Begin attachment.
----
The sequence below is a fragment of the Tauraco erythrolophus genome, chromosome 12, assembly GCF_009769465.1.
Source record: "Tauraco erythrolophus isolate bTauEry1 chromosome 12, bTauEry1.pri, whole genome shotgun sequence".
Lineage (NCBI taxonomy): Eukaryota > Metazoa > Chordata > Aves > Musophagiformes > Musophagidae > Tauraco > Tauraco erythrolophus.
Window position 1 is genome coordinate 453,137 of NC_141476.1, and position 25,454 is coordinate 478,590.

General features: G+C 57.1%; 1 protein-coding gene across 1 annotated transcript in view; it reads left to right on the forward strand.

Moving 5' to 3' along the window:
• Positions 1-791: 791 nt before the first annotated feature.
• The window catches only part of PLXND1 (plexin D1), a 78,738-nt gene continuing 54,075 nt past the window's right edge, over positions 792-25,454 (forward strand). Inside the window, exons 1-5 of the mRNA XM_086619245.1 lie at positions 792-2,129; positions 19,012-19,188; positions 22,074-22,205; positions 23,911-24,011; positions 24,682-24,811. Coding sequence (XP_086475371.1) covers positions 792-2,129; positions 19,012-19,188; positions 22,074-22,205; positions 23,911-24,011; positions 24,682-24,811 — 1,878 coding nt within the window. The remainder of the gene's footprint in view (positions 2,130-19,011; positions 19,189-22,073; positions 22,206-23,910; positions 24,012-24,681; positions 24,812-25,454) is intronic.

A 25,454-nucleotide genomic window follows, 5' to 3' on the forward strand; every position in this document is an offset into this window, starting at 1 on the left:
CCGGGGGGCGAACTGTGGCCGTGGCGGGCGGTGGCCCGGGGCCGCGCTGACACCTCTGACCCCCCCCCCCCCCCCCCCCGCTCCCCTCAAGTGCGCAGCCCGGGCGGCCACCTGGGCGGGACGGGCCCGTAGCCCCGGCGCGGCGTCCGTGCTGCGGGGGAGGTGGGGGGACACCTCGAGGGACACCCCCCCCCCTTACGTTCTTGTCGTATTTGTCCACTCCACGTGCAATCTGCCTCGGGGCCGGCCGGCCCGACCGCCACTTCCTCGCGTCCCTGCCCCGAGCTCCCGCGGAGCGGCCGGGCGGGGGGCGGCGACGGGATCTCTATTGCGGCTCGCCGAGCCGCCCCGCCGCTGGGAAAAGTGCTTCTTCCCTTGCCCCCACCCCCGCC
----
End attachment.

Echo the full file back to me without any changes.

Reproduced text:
The sequence below is a fragment of the Tauraco erythrolophus genome, chromosome 12, assembly GCF_009769465.1.
Source record: "Tauraco erythrolophus isolate bTauEry1 chromosome 12, bTauEry1.pri, whole genome shotgun sequence".
Lineage (NCBI taxonomy): Eukaryota > Metazoa > Chordata > Aves > Musophagiformes > Musophagidae > Tauraco > Tauraco erythrolophus.
Window position 1 is genome coordinate 453,137 of NC_141476.1, and position 25,454 is coordinate 478,590.

General features: G+C 57.1%; 1 protein-coding gene across 1 annotated transcript in view; it reads left to right on the forward strand.

Moving 5' to 3' along the window:
• Positions 1-791: 791 nt before the first annotated feature.
• The window catches only part of PLXND1 (plexin D1), a 78,738-nt gene continuing 54,075 nt past the window's right edge, over positions 792-25,454 (forward strand). Inside the window, exons 1-5 of the mRNA XM_086619245.1 lie at positions 792-2,129; positions 19,012-19,188; positions 22,074-22,205; positions 23,911-24,011; positions 24,682-24,811. Coding sequence (XP_086475371.1) covers positions 792-2,129; positions 19,012-19,188; positions 22,074-22,205; positions 23,911-24,011; positions 24,682-24,811 — 1,878 coding nt within the window. The remainder of the gene's footprint in view (positions 2,130-19,011; positions 19,189-22,073; positions 22,206-23,910; positions 24,012-24,681; positions 24,812-25,454) is intronic.

A 25,454-nucleotide genomic window follows, 5' to 3' on the forward strand; every position in this document is an offset into this window, starting at 1 on the left:
CCGGGGGGCGAACTGTGGCCGTGGCGGGCGGTGGCCCGGGGCCGCGCTGACACCTCTGACCCCCCCCCCCCCCCCCCCCGCTCCCCTCAAGTGCGCAGCCCGGGCGGCCACCTGGGCGGGACGGGCCCGTAGCCCCGGCGCGGCGTCCGTGCTGCGGGGGAGGTGGGGGGACACCTCGAGGGACACCCCCCCCCCTTACGTTCTTGTCGTATTTGTCCACTCCACGTGCAATCTGCCTCGGGGCCGGCCGGCCCGACCGCCACTTCCTCGCGTCCCTGCCCCGAGCTCCCGCGGAGCGGCCGGGCGGGGGGCGGCGACGGGATCTCTATTGCGGCTCGCCGAGCCGCCCCGCCGCTGGGAAAAGTGCTTCTTCCCTTGCCCCCACCCCCGCC